Timing and Results (Race)
These volunteers collect timing and lap data to create lap charts and results sheets for each practice, qualifying or race. They also create the starting grids and much more.
They utilise computer-based programmes to create this vital material and all information needs to be verified by people capable of ensuring there are no glitches with the timing transponders or other issues.
Timing Crews (Rally)
Timing marshals help at start and finish controls of special stages in rallies or a start and finish line on sprint events. They operate the control zones often with timing equipment around them.
Timing marshals are trained in the role and this involves the filling out of time cards and entering times on an electronic system at major rallies or simplified systems at club sprint events. Sometimes stopwatches are used but mostly nowadays there is some form of electronic timing system so times are super accurate.
Rally timing crews get to see some magnificent countryside and go to places they may have never even heard of, and get to meet the competitors and be part of the event.
Any rally, hillclimb or other motorsport event run on a public road that is closed for the event’s duration needs block marshals to ensure the security of the roads, competitors and public.
The role is simple but not always easy, requiring good communication skills, diplomacy and tact, for example when you’re talking with members of the public who wish to enter the road that is closed.
Your briefing will include copies of paperwork to show those who wish to see evidence of the road closure and its legality. You may help tape-off road closures, intersections and spectator areas, post signs, etc and remove these when the event concludes.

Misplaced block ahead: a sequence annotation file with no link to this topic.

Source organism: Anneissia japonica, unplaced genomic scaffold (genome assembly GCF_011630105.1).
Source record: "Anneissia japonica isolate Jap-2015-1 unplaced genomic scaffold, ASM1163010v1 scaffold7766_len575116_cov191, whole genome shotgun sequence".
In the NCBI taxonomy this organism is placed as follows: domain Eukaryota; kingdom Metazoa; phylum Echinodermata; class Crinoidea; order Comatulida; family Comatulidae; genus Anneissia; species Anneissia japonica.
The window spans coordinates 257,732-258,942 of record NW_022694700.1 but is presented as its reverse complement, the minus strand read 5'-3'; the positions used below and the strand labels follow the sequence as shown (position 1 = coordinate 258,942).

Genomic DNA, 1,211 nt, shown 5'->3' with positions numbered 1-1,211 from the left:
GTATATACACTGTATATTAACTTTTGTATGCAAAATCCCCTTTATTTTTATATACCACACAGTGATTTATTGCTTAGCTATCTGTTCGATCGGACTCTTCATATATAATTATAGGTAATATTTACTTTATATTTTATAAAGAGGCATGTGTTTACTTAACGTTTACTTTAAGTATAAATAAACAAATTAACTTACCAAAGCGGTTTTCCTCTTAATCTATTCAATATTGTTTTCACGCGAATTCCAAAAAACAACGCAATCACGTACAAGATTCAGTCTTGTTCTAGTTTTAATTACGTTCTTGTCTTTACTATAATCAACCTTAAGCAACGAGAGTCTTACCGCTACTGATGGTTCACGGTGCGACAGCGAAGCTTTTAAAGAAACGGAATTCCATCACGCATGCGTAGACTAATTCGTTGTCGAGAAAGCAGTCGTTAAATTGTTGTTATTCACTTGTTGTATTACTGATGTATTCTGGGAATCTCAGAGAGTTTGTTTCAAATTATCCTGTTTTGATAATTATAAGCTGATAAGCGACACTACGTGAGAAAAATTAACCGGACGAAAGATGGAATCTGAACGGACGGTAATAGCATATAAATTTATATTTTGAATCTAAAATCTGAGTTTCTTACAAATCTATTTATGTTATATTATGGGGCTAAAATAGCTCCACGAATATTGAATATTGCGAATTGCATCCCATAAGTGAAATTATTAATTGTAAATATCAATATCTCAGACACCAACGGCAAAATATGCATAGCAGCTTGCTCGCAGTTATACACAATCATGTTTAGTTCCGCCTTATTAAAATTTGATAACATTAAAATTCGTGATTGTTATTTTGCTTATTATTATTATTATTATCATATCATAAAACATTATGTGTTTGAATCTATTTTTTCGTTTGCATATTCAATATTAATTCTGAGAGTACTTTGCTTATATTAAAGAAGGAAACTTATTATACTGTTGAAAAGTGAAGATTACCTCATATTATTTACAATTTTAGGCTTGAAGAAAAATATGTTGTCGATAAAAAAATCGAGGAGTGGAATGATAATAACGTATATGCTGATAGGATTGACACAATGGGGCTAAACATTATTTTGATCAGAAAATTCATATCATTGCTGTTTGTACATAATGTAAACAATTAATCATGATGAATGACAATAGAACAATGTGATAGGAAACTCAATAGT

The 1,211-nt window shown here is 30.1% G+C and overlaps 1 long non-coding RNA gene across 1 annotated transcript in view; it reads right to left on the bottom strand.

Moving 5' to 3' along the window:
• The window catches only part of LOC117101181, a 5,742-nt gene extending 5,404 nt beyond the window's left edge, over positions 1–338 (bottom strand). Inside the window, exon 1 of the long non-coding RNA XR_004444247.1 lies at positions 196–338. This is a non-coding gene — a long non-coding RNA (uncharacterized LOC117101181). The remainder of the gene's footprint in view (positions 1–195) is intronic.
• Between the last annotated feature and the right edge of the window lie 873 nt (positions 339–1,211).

Block marshals enjoy a front-row view of the action.
Service Park Timing Crews
A service park is where rally entrants have to service their vehicles, which is a controlled area run under very specific conditions and rules.
At the entry to a service park, competitors are required to check in to time control. This is like special stage timing and the competitor’s time card will have their time of reporting. Service parks can have other controls which all use the same process of time card notations and log sheets to back up the electronic equipment so all competitors are tracked and kept to a timetable.
If they fail to report to any time control by their due time, they incur penalties so they are usually very diligent at being in the right place at the right time.
This person effectively runs or controls a rally special stage. They will have extensive knowledge of rallying and the rules relating to this part of the sport along with experience at all positions on a timing crew.
They guide their timing crew and ensure the special stage runs on time and follows the rules of the sport. It is essential that all competitors get their times recorded correctly and the log sheets are completed and times calculated at the finish control correctly.
Club / event management
Most clubs and events are run with a business-like approach and are always in need of helpers. If you have secretarial, organising, event management, communication, marketing, numeracy or literary skills, then there will be a job for you within a member club and their events.
Competitor Relations Officers (CRO)
A competitor relations officer is a licenced official whose role is to be a liaison between the event’s clerk of the course and the competitors. This person must be fully knowledgeable of the rules of the sport.
The CRO will handle competitor inquiries and report these to the Clerk of the Course and become involved in advising the competitor on their rights and the rules relating to their inquiries or breaches of the rules.
Clerk of the Course
The Clerk of the Course (CotC) is the second most senior official at a motorsport event. They are responsible for running the meeting in accordance with the National Sporting Code and, in particular, the regulations governing it, except where an Event Director has authority. There are three levels of CotC – Bronze, Silver and Gold.
Stewards are appointed officials who are responsible for enforcing the National Sporting Code as well as the rules and regulations governing the Meeting or Event. Stewards generally are not involved in the operation of an event like the Clerk of the Course and instead act as the approving authority and to hear protests of a Clerk of the Course desicion.